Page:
Let’s talk science.
What do ants and wasps have in common?
They are both insects, you might be thinking, and you would, of course, technically be correct. But more specifically, they are both members of the order Hymenoptera, and this means they have one very important and quite unique thing in common: sex determination occurs through a haplodiploid system. And I know that sounds like nonsense movie technobabble, like “Tardigrade Field” (water bears might be pretty awesome, but they live on most things in most places instead of having their own microscopic realm the way the Ant-Man depicts), but haplodiploidy is real and also very cool.
It means that as opposed to humans, where sex is determined through an XY chromosome system—everybody gets one sex chromosome from each parent and it’s whether the father passes on a copy of his X or Y chromosome that decides whether the offspring will be male or female—in Hymenoptera, it is the number of chromosomes that decides the sex of the offspring. Basically, females get one set of chromosomes from mom and one set from dad, like in humans, but males just receive one set of chromosomes from their mother. In other words, males have no fathers. Ever. Period.
(Admittedly, by now you might be wondering what the point in all this is and when it will get back to the Marvel Cinematic Universe, and I promise, we’ll get there. Just hang tight.)
Ant-Man and the Wasp pretty much gives up on even pretending to appeal to the realities of social insect biology—which, you know, fair enough, science fiction is fictional—but Paul Rudd and Evangeline Lilly’s first 2015 outing did try to appeal to some (pseudo)biological explanations regarding the various behaviors of ants, which are admittedly more than a little strange to the casual observer.
While the Ant-Man films have never mentioned the term, many biologists consider haplodiploidy a key element in the evolution of the unique and highly social behaviors found in various species of ants and wasps. As I mentioned in my recent article on Bao, when looking at the animal kingdom, pretty much every evolved behavior can be understood as being selfish on the gene level from the right angle—and the haplodiploid sex-determination system creates some intriguing angles.
A relatively common complaint about Ant-Man is well, isn’t he a little useless, but the funny thing is that, with respect to the realities of the animal kingdom, he really ought to be.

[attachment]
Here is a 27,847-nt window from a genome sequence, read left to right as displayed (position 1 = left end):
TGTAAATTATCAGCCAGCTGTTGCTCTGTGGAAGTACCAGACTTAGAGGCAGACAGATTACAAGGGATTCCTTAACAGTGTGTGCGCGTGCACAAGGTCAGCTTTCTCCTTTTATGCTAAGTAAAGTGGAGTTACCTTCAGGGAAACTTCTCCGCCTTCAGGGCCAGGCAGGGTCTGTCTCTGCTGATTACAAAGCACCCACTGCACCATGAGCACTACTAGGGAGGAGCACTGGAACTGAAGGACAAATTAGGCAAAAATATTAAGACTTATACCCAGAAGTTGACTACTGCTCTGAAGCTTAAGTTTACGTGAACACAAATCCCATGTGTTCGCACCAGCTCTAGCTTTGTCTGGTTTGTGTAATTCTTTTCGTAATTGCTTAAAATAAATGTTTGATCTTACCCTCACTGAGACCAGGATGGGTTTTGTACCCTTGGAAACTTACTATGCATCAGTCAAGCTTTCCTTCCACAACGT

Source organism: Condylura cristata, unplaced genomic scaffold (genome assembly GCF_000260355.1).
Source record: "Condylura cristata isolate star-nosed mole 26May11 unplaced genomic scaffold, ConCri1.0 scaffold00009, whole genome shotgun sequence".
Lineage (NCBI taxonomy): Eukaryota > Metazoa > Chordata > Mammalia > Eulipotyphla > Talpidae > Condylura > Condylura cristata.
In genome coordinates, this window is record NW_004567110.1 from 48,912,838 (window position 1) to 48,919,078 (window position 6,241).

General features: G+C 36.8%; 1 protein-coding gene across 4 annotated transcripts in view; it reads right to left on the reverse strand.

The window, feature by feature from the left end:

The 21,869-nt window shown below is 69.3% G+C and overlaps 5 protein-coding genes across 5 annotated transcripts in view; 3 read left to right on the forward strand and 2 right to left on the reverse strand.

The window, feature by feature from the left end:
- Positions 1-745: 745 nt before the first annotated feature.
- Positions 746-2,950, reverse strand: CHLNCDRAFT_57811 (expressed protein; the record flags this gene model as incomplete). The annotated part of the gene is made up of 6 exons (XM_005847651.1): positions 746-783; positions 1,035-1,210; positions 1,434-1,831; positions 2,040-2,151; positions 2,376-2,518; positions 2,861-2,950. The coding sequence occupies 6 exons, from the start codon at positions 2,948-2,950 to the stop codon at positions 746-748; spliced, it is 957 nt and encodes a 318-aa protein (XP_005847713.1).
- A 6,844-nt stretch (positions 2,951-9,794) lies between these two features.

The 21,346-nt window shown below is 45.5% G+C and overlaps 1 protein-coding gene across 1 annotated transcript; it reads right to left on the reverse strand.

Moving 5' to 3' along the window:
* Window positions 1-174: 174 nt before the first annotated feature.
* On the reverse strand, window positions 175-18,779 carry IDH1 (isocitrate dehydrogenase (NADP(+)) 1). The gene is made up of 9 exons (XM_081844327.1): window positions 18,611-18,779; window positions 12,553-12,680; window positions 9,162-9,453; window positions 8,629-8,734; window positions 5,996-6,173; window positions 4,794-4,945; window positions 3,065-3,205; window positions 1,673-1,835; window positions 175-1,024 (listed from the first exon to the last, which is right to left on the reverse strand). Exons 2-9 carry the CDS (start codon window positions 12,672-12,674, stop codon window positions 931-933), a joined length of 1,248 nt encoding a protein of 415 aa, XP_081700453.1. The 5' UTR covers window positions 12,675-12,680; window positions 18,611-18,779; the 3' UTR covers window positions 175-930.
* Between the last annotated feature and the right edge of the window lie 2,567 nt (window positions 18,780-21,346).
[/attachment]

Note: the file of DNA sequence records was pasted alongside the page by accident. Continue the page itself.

“I do some dumb things,” Scott tells daughter Cassie (Abby Ryder Fortson) at one point in Ant-Man and the Wasp. Over the course of the film he also attempts to salvage the wreckage of his relationship with Hope van Dyne, destroyed since the first Ant-Man by his galavanting off to fight Captain America in Civil War without her (or, you know, even telling her)—and then getting caught, to top it all off.
In the new installment, an understandably annoyed Hope informs Scott that with her help, he would have made it out of Germany scot-free, and the Ant-Man films give viewers little reason to doubt this claim. In both Scott’s shortcomings (he is quite often the butt of the joke) and Hope’s general competence, the Ant-Man films echo the realities of the natural world far more than any technobabble monologue the MCU has bestowed upon us thus far.
Put simply, within the haplodiploid system of ants and wasps, the sole point of males—generally known as drones—is to contribute to the production of more females (except for this one species of weirdos), because males as members of society are practically useless. In most species, they do not gather food or help with colony maintenance, or rear offspring. Males are such freeloaders that in at least one species of wasp—the paper wasp, Polistes dominulus—female workers shove their deadbeat male counterparts headfirst into empty nest cells to keep them from eating hard-earned food in a behavior known as “male-stuffing.” In other words, perhaps the most blatant communication of “I think you are a waste of space” in all the animal kingdom. That Hymenopteran males generally exist just to produce the next generation of females is further indicated by the fact that in most species they die either in the process of having sex or shortly afterward, the ultimate biological indication of outliving one’s usefulness.
I’m not saying that Peyton Reed and his team intended to echo the male-female dynamics found in various species of ants and wasps, from the dedication of a colony to their queen—i.e. Janet van Dyne (Michelle Pfeiffer)—to females generally outshining their male counterparts in terms of competence, only that there are some interesting coincidences to be found.
Like, for example, all three fathers (Scott, Hank Pym, and Elihas Starr) featured in the film have daughters.
Curious, is it not?